Some screen printers may consider taking chances on new technology too risky, but Intergraphics sees it as a gateway to experimentation and product expansion. Learn how the shop’s adventurous and fearless spirit made it a successful graphics provider for an international client base.
By Lori Leaman
Intergraphics entered the digital arena in 1986 with the purchase of a SignTronic digital flatbed cutter. Intergraphics was the second company to bring this technology to Canada. The cost was significant, but Desender’s business philosophy of investing profits in new technology proved successful yet again. Within ten years, Intergraphics had achieved sales in the range of $7-10 million.
Desender’s next foray into digital technology involved the implementation of a software program that would make business management more efficient and productive. Intergraphics began using the Information Business System (IBS) in 2002. The program is designed to connect various processes and ease data exchange by enabling customer-service representatives to specifically tailor instructions by customer, process, and delivery. All employees who work on a particular job have access to the same information, which can be accessed at their individual computers. Intergraphics achieved a record $12 million in sales that year and developed an impressive list of clients, including major manufacturers of buses, coaches, and recreational vehicles, as well as petroleum companies and other regional interests.
New facility, equipment, and products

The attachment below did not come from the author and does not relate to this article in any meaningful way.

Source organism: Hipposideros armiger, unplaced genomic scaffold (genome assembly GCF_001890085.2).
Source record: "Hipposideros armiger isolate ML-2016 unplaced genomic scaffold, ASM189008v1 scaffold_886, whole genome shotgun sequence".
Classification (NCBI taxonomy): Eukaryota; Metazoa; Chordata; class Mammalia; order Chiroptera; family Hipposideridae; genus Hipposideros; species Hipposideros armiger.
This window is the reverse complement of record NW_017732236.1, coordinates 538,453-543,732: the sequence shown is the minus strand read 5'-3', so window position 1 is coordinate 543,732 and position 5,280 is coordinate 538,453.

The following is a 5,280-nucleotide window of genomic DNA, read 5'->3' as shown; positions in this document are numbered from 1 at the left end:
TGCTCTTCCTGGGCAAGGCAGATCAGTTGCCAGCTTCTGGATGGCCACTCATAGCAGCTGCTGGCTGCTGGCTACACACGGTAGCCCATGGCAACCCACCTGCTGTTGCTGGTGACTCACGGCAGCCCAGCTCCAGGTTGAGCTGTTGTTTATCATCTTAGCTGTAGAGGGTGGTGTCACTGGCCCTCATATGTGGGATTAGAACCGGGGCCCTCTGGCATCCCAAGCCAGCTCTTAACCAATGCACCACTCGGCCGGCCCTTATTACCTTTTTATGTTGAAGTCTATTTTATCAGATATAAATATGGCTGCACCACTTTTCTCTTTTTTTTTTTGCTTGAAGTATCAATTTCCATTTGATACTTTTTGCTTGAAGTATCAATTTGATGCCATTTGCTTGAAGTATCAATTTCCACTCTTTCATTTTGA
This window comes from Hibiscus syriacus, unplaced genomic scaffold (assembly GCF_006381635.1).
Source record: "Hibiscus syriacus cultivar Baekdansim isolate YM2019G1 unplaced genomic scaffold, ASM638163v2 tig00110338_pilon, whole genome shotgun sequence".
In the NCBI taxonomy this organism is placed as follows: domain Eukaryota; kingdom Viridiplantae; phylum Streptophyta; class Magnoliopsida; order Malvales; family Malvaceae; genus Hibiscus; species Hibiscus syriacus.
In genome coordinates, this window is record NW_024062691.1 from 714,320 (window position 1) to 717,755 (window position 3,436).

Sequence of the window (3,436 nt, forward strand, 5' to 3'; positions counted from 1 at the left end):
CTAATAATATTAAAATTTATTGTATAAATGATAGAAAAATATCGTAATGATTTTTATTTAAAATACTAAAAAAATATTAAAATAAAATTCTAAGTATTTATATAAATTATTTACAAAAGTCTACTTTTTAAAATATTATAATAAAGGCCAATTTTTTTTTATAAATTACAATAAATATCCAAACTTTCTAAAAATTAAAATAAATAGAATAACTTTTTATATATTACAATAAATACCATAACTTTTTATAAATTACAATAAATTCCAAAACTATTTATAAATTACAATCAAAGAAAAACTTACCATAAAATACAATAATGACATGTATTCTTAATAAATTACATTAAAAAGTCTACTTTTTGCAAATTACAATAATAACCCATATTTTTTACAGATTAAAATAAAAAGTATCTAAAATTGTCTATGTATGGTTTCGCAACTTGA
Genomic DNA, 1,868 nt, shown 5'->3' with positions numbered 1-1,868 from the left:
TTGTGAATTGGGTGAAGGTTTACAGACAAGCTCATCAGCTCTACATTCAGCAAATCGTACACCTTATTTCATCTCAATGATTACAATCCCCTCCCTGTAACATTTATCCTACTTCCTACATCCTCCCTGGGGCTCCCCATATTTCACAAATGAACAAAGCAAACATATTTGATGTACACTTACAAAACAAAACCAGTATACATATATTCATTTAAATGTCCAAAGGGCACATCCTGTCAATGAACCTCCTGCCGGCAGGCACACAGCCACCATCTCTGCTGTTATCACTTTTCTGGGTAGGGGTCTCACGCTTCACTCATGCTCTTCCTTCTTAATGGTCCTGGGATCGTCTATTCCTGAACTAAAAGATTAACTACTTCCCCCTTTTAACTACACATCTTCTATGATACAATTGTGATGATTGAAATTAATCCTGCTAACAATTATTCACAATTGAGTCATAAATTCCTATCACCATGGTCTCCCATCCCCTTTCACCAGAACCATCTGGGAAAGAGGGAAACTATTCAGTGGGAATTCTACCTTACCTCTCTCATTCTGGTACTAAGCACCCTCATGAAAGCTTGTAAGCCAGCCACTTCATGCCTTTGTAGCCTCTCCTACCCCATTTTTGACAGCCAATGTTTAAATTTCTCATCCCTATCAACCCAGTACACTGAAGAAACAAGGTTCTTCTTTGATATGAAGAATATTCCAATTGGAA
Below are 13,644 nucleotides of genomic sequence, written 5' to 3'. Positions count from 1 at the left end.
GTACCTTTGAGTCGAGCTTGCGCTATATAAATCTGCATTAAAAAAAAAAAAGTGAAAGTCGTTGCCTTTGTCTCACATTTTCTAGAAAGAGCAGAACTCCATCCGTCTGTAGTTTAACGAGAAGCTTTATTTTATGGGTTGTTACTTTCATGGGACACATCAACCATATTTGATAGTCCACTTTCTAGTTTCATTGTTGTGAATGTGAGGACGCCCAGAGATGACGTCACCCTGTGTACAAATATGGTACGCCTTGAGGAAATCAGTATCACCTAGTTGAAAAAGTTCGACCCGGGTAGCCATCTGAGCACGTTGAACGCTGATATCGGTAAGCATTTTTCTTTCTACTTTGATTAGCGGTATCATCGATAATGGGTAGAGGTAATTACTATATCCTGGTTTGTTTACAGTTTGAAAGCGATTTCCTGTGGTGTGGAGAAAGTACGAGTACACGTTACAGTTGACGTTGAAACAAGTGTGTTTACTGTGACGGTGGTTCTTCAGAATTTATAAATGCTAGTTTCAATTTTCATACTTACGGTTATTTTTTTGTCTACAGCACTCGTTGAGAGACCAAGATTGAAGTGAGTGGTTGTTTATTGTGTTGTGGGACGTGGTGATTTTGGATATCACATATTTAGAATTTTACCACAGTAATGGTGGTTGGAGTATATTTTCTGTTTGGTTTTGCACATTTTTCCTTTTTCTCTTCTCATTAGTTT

In 2004, the steady growth in business demanded that Intergraphics move into a larger space. With the move came the opportunity to develop a health-conscious infrastructure, including air flow, dust removal, and layout of crucial pieces of equipment to facilitate efficient workflows and processes. The new 46,000-sqft facility (Figure 1) houses the production division on the main floor, along with the sales office, planning, and administration departments on another level.
Desender purchased an M&R Conquest six-color carousel press to fill some of the additional space and handle complex jobs. Several factors influenced this decision. Jones explains that competition became fierce, prices fell rapidly, and the value of the US dollar plummeted. The company needed to find a way to significantly increase production while reducing production costs. Eighty percent of the jobs are screen printed.
“Labor costs were significantly reduced, turnaround time sped up, and production costs were reduced significantly,” Jones says. “We could sell at competitive prices, further increase our volume, and reduce our throughput time.”
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